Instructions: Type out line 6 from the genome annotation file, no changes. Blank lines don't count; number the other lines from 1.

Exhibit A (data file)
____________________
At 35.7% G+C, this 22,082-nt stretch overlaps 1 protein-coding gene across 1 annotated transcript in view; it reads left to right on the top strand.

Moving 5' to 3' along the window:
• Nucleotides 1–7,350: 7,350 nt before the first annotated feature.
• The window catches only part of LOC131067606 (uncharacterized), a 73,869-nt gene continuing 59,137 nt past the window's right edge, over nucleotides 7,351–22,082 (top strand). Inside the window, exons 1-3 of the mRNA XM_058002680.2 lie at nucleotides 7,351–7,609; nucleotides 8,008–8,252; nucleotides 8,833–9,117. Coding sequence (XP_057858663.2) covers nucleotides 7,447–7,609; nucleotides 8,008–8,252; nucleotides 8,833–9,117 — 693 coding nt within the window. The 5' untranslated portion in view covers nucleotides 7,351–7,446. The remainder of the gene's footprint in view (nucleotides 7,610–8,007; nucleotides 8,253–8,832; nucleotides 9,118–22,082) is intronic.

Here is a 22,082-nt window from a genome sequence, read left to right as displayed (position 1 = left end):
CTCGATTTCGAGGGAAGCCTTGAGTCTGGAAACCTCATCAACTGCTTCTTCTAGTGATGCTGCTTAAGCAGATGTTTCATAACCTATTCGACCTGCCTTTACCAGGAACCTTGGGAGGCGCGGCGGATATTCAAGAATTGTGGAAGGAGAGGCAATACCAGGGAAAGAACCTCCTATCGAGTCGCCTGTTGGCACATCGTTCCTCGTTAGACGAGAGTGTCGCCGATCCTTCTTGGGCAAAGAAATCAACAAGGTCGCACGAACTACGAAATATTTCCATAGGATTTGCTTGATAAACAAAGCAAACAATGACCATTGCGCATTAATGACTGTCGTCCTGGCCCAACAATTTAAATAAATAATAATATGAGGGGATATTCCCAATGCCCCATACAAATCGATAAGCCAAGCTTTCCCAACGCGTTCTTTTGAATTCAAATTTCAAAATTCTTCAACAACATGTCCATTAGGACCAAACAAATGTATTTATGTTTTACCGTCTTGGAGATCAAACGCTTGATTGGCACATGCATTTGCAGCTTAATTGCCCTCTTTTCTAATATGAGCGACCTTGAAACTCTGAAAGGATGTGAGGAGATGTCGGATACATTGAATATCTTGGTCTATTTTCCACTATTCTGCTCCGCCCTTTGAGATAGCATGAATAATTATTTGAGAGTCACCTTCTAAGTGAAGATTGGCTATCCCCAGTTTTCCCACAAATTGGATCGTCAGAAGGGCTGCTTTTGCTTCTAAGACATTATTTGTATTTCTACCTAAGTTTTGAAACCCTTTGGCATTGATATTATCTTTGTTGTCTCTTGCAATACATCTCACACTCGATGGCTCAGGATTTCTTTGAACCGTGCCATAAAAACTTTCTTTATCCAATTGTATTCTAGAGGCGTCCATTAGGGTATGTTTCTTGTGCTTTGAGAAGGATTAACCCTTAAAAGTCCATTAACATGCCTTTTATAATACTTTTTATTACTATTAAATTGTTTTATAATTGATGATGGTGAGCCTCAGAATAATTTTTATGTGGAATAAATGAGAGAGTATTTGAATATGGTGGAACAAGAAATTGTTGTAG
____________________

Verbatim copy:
CTCGATTTCGAGGGAAGCCTTGAGTCTGGAAACCTCATCAACTGCTTCTTCTAGTGATGCTGCTTAAGCAGATGTTTCATAACCTATTCGACCTGCCTTTACCAGGAACCTTGGGAGGCGCGGCGGATATTCAAGAATTGTGGAAGGAGAGGCAATACCAGGGAAAGAACCTCCTATCGAGTCGCCTGTTGGCACATCGTTCCTCGTTAGACGAGAGTGTCGCCGATCCTTCTTGGGCAAAGAAATCAACAAGGTCGCACGAACTACGAAATATTTCCATAGGATTTGCTTGATAAACAAAGCAAACAATGACCATTGCGCATTAATGACTGTCGTCCTGGCCCAACAATTTAAATAAATAATAATATGAGGGGATATTCCCAATGCCCCATACAAATCGATAAGCCAAGCTTTCCCAACGCGTTCTTTTGAATTCAAATTTCAAAATTCTTCAACAACATGTCCATTAGGACCAAACAAATGTATTTATGTTTTACCGTCTTGGAGATCAAACGCTTGATTGGCACATGCATTTGCAGCTTAATTGCCCTCTTTTCTAATATGAGCGACCTTGAAACTCTGAAAGGATGTGAGGAGATGTCGGATACATTGAATATCTTGGTCTATTTTCCACTATTCTGCTCCGCCCTTTGAGATAGCATGAATAATTATTTGAGAGTCACCTTCTAAGTGAAGATTGGCTATCCCCAGTTTTCCCACAAATTGGATCGTCAGAAGGGCTGCTTTTGCTTCTAAGACATTATTTGTATTTCTACCTAAGTTTTGAAACCCTTTGGCATTGATATTATCTTTGTTGTCTCTTGCAATACATCTCACACTCGATGGCTCAGGATTTCTTTGAACCGTGCCATAAAAACTTTCTTTATCCAATTGTATTCTAGAGGCGTCCATTAGGGTATGTTTCTTGTGCTTTGAGAAGGATTAACCCTTAAAAGTCCATTAACATGCCTTTTATAATACTTTTTATTACTATTAAATTGTTTTATAATTGATGATGGTGAGCCTCAGAATAATTTTTATGTGGAATAAATGAGAGAGTATTTGAATATGGTGGAACAAGAAATTGTTGTAG